Brew­ing the best in Tai­wan

The China Post - - LOCAL - BY CHI- HAO JAMES LO

One of old­est cel­e­bra­tory bev­er­ages in the world is none other than beer, which has a history that can be dated all the way back to 9500 BCE. Some ar­chae­ol­o­gists have even ar­gued that al­co­hol was in­stru­men­tal in the foun­da­tion of civ­i­liza­tions, shown by the reg­u­la­tion of the drink that was found on the an­cient Code of Ham­murabi as well as the wor­ship of the Me­sopotamian god­dess of beer, Ninkasi.

Through­out history, beer has evolved and adapted to the pal­ettes of dif­fer­ent peo­ple and re­gions, with Ger­man beers be­ing the most rec­og­nized of their kind in mod­ern history. Prior to 1993, Ger­many was also ex­tremely metic­u­lous when it came to beer brew­ing, and re­quired all beers to be brewed un­der the Rein­heits­ge­bot, or the Bavar­ian Pu­rity Law of 1516, only al­low­ing the use of wa­ter, malt, yeast and hops in the process of brew­ing.

To­day, the drink is the most con­sumed al­co­holic bev­er­age in the world, likely the re­sult of its cost and prof­its. Due to the lu­cra­tive prof­its beers pro­vide, a large num­ber of beer com­pa­nies have risen up in the world and it can easily be ob­tained in a can or bot­tle just like soft drinks.

Yet a pop­u­la­tion of craft beer ar­ti­sans still ex­ists in the world, keep­ing true to the art of fine beer brew­ing to bring out the true pleas­ant­ness of stouts, lagers, ciders and ales alike.

Mi­cro­brew­eries are now on the rise in Tai­wan, led by both lo­cal and for­eign con­nois­seurs. Ger­man brewer Roland Bloch is one such in­di­vid­ual, whose ex­per­tise and love for Tai­wan gar­nered the na­tion the ac­co­lade of brew­ing a con­tender for “The World’s Best Pale Beer” in 2014.

The Jour­ney of a Master

With hop pel­lets in hand, Bloch en­thu­si­as­ti­cally pre­sented one of the most im­por­tant in­gre­di­ents in brew­ing. Ac­cord­ing to the brewer, the art of brew­ing is based on get­ting the right bal­ance be­tween chem­istry and taste, such as adding the right kinds of hops in the right amounts and at the right time to sta­bi­lize and con­trol the fla­vor of a batch of brew.

A na­tive of Bavaria, Bloch be­gan his ca­reer as a brewer at the age of 16. Af­ter see­ing an ad for an ap­pren­tice in a news­pa­per, Bloch be­came a novice at the Scha­eff Brew­ery, where he was in­tro­duced to the ba­sics of brew­ing both old and new.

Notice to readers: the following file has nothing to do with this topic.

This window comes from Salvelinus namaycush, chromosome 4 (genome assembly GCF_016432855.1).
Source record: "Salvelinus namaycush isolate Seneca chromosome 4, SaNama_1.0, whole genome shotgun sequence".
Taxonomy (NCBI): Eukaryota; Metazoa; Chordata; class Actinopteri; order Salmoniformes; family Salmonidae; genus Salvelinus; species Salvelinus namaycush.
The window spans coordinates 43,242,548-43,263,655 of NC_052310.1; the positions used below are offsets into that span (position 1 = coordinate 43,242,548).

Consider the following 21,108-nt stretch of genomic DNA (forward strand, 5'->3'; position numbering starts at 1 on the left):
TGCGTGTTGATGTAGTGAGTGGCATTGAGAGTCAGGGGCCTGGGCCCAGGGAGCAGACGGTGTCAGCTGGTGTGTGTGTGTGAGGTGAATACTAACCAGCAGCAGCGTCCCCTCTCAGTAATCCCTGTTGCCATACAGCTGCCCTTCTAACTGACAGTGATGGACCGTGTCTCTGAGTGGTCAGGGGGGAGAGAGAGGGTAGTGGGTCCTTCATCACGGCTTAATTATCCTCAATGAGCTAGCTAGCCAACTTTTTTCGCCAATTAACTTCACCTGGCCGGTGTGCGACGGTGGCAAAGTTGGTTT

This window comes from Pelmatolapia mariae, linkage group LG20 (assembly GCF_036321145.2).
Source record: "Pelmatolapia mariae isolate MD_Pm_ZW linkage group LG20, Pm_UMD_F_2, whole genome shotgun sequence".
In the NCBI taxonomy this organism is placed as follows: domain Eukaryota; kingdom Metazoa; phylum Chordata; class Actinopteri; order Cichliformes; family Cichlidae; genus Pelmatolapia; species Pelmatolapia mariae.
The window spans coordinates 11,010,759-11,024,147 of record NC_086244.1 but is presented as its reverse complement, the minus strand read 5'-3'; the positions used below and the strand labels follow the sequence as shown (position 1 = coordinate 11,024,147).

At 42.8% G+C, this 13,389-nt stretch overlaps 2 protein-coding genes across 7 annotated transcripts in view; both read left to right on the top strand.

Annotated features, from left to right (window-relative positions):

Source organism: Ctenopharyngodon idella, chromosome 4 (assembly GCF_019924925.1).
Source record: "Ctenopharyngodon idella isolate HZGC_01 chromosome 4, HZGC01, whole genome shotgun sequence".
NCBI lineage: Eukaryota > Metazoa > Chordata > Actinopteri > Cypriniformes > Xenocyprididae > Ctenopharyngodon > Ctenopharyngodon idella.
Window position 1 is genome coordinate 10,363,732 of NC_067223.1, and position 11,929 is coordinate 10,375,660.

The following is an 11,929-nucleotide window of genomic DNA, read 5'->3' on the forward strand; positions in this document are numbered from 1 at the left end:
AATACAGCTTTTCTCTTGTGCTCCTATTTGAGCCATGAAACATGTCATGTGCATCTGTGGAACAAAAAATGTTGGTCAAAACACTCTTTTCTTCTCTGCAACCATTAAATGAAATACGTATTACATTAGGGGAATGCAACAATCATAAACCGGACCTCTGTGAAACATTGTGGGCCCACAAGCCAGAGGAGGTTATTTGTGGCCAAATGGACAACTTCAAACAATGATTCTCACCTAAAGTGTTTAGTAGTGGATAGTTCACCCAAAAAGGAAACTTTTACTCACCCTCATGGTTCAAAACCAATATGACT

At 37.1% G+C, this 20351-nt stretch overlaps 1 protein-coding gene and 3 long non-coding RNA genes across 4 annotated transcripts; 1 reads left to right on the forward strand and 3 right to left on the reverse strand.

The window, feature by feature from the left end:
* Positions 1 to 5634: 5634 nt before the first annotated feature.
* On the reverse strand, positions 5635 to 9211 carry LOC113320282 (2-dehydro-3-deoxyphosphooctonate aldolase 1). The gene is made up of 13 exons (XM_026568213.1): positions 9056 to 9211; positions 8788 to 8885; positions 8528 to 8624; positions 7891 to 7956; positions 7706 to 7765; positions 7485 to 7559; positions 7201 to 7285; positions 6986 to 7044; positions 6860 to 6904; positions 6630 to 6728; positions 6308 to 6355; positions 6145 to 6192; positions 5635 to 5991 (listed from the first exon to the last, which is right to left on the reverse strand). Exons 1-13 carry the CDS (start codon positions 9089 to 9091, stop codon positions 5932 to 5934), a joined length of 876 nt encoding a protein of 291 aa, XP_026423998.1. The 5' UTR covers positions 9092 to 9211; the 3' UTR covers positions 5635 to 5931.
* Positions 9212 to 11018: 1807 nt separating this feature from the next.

“I was lucky be­cause I learned to use the older equip­ment dur­ing the first year of my ap­pren­tice­ship,” Bloch said dur­ing an in­ter­view. “And then in my sec­ond year, they in­stalled new equip­ment that was more mod­ern, which I also learned to op­er­ate in my third year.”

Ea­gar to gain fur­ther knowl­edge fol­low­ing his time as an ap­pren­tice, Bloch left for Wurzburg in Lower Fran­co­nia, where he be­came head brewer at the Golden Ganz Brew­ery for the next five to six years.

About his time at the lo­ca­tion, Bloch said that he was able to gain a lot of con­struc­tive ex­pe­ri­ences as the head brewer with more con­trol and re­spon­si­bil­i­ties from the brew master. Aside from re­fin­ing his skills to be­come the master that he is to­day, Bloch was able to con­duct re­search through talk­ing with cus­tomers and bar­tend­ing at the brew­ery’s part­ner­ing es­tab­lish­ments.

As an avid learner, Bloch went on to study at the Doe­mens Academy in Mu­nich in the Mas­ters pro­gram in Brew­ing and Malt­ing, fin­ish­ing in just two semesters. Bloch’s ad­ven­ture then of­fi­cially took off af­ter earn­ing his de­gree, trav­el­ing first to Ire­land where he learned English and won recog­ni­tion for his brew­ing skills.

Bloch’s jour­ney then took him to Eng­land where he learned about and won an award for English ales in 2000, and then to Spain, Bel­gium, Ja­pan and Scot­land. The brewer’s fi­nal des­ti­na­tion be­fore he be­gan his ca­reer as a com­pany owner landed him in Aus­tralia, where he was able to fully de­velop and per­fect his recipes to win 16 in­ter­na­tional beer awards.